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[Discuss] drop box software

Boy.. do I feel stupid. I had no idea drop box was basically a
repository on steroids. I thought drop box was a service where I could
upload a 20 gigabyte file and send a URL with a password to a friend so
that he could down load that 20G file, thus working around large file
limits in e-mail attachments. I run a subversion server on my home
system which suffices for me to deal with keeping key files in a network
accessible repository. Any time I hear the word cloud, I cringe... What
happened to "The Grid"?

So, let me refraise my question, is there any open source packages which
would allow me to upload a file to a web site (my web site) and have it
password protected and I could then e-mail the URL and password to my
friend. I can do this all by hand, with .htaccess files etc, but I would
prefer a nice web service to do it.

thanks, and sorry for the confusion on my side...

On Wed, 2011-08-31 at 10:09 -0400, Edward Ned Harvey wrote:
> > From: at [mailto:discuss-
> > at] On Behalf Of Stephen Adler
> > 
> > I'm getting a bit confused. I thought drop box was a service where one
> > could upload a file, give it a password of some sort, and then you sent
> > the password to someone else who could use it to grab the file.
> > typically needed for large files, (multi-gigabyte) which cannot be
> > e-mailed directly. After some time, the file gets deleted automatically.
> > Does this drop box like systems mentioned use repository in the back
> > end? I would assume it would just dump the file in some directory.
> Hey - Weren't you the guy whose OP said you wanted to build your own
> dropbox?  But it sounds like you don't really know what dropbox does...  So
> ... What is it you're trying to do?
> Here's a description of dropbox:
> You have a directory on your computer.  It's automatically live synced to
> some space in the cloud, which means all your file usage happens on local
> disk, and everything's available both while you're online and offline.  So
> everything's fast and reliable, and you can use it while you're travelling.
> Whenever there is a network connection available, it silently performs a
> 2-way sync in the background.
> This has a few nice side effects...  If you have more than one computer
> connected to the same account, it means those computers are always in sync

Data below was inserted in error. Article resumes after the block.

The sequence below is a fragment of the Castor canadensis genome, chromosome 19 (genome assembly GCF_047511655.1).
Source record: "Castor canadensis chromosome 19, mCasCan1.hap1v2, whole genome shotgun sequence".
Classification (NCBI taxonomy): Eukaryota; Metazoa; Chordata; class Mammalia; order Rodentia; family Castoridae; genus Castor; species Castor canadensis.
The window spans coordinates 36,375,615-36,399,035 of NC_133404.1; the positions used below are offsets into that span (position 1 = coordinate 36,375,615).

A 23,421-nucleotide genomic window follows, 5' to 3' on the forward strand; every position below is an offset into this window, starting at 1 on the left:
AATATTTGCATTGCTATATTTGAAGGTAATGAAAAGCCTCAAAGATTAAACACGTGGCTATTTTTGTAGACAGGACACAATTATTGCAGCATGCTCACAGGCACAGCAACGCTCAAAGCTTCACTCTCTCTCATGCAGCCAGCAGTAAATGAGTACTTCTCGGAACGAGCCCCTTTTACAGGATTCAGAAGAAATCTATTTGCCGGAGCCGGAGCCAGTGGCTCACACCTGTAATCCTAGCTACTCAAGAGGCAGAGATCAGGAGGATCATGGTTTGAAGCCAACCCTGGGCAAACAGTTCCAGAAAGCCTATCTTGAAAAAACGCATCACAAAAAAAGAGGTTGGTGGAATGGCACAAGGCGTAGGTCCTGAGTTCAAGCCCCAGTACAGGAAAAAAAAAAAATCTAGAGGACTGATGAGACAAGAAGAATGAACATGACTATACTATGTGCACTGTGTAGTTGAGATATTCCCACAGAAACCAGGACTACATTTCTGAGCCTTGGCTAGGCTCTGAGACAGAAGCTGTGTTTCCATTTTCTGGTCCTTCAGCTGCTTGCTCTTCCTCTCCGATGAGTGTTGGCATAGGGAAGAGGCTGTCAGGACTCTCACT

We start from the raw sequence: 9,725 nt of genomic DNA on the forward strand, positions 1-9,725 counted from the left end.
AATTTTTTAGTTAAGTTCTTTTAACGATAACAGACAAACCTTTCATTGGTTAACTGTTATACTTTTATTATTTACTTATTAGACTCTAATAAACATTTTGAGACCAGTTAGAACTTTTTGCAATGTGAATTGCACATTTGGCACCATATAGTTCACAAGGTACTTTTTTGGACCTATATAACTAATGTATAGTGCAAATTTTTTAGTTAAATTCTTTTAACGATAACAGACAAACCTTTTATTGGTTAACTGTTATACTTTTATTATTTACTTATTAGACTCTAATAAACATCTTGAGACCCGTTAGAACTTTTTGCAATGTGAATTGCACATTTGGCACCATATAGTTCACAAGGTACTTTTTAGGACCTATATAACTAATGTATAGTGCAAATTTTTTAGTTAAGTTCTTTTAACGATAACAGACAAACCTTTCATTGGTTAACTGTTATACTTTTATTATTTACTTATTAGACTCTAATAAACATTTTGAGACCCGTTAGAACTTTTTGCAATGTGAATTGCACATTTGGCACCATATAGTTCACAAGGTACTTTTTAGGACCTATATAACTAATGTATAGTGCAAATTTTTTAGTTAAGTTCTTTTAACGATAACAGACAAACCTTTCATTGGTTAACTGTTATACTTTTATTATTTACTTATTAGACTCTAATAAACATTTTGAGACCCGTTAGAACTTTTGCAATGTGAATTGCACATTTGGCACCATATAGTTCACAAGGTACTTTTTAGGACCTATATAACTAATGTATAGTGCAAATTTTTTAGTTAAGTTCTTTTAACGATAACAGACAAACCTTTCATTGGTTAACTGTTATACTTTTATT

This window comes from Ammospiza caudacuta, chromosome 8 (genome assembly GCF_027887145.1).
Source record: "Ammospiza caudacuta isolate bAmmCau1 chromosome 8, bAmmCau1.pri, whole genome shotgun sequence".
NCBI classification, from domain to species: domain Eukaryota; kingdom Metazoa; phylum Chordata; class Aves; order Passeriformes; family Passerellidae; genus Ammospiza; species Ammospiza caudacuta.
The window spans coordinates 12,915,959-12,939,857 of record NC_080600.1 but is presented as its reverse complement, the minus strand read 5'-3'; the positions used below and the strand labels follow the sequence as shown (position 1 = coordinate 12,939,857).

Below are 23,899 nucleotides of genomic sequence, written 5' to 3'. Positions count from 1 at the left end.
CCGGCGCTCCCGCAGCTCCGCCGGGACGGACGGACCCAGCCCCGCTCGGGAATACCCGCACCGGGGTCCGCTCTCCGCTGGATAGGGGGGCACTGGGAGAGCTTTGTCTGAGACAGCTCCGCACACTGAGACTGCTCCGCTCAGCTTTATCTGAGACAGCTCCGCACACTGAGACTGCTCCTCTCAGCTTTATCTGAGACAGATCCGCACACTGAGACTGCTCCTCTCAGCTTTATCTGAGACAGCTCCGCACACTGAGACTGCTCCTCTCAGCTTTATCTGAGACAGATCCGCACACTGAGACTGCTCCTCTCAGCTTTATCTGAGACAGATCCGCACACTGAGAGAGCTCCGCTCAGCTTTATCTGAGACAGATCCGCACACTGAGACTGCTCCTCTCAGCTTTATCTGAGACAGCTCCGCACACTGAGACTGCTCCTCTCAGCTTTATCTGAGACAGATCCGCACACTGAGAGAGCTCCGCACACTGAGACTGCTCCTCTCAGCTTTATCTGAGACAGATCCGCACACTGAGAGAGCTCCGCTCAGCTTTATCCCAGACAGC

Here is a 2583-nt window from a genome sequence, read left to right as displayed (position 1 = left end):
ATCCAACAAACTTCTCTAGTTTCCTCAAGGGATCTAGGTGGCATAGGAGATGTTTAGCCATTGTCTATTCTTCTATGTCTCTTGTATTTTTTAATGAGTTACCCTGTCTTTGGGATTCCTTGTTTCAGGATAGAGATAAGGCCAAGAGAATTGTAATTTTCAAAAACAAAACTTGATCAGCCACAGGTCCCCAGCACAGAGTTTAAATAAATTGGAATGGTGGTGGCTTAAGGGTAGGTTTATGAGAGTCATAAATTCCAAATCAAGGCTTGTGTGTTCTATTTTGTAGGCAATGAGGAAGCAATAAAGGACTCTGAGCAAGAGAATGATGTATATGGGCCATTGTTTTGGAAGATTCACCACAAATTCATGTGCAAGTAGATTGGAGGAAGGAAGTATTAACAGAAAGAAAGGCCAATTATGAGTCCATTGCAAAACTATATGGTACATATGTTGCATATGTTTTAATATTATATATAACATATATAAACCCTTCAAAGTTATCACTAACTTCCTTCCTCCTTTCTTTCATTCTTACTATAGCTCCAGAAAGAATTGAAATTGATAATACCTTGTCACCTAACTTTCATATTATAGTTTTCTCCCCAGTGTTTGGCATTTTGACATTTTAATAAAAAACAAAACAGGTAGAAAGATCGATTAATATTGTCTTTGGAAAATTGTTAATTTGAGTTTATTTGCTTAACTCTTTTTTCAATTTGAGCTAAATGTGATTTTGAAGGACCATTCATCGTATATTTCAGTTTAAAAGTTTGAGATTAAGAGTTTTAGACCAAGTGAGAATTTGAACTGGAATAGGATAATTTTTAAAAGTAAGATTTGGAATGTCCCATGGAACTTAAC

> with each other.  You edit some file at work, you go home, and you continue
> working.  You can throw away your USB drive.  It's faster and more reliable
> than using a network file share across a WAN.  There is no need to perform
> any manual operations such as "svn commit" and so on.  If your computer is
> destroyed, you just join your account again, and it's all restored.  So
> people tend to use it for backup purposes too...
> You can share a folder with another user.  So people use it for
> collaboration.  You and your sales force are working on some documents.  You
> edit something, and they get it instantly...  And vice-versa.  You're both
> always up to date.
> Since it's all in the cloud, it's trivial for the servers to generate a URL
> to access stuff.  But by default there isn't any such URL, you have to
> generate it intentionally.  So if you right-click a file in your computer,
> you go to Dropbox / Copy Public URL.  And then it will give you a URL you
> can email to someone else.  Hence eliminating large attachments in email.
> It does versioning.  It's compatible with windows & mac & linux & android &
> iphone.  You probably will install the client for convenience, but you don't
> need to.  You can do all your stuff via web interface if you want.
> (Convenient when you're visiting somebody else's computer.)  
> I think that's enough of a sales pitch for dropbox.   ;-)
> There are various other competitors out there ---, sugarsync,
> spideroak, and a few others.  They all have some differentiators, but very
> similar to each other functionally.

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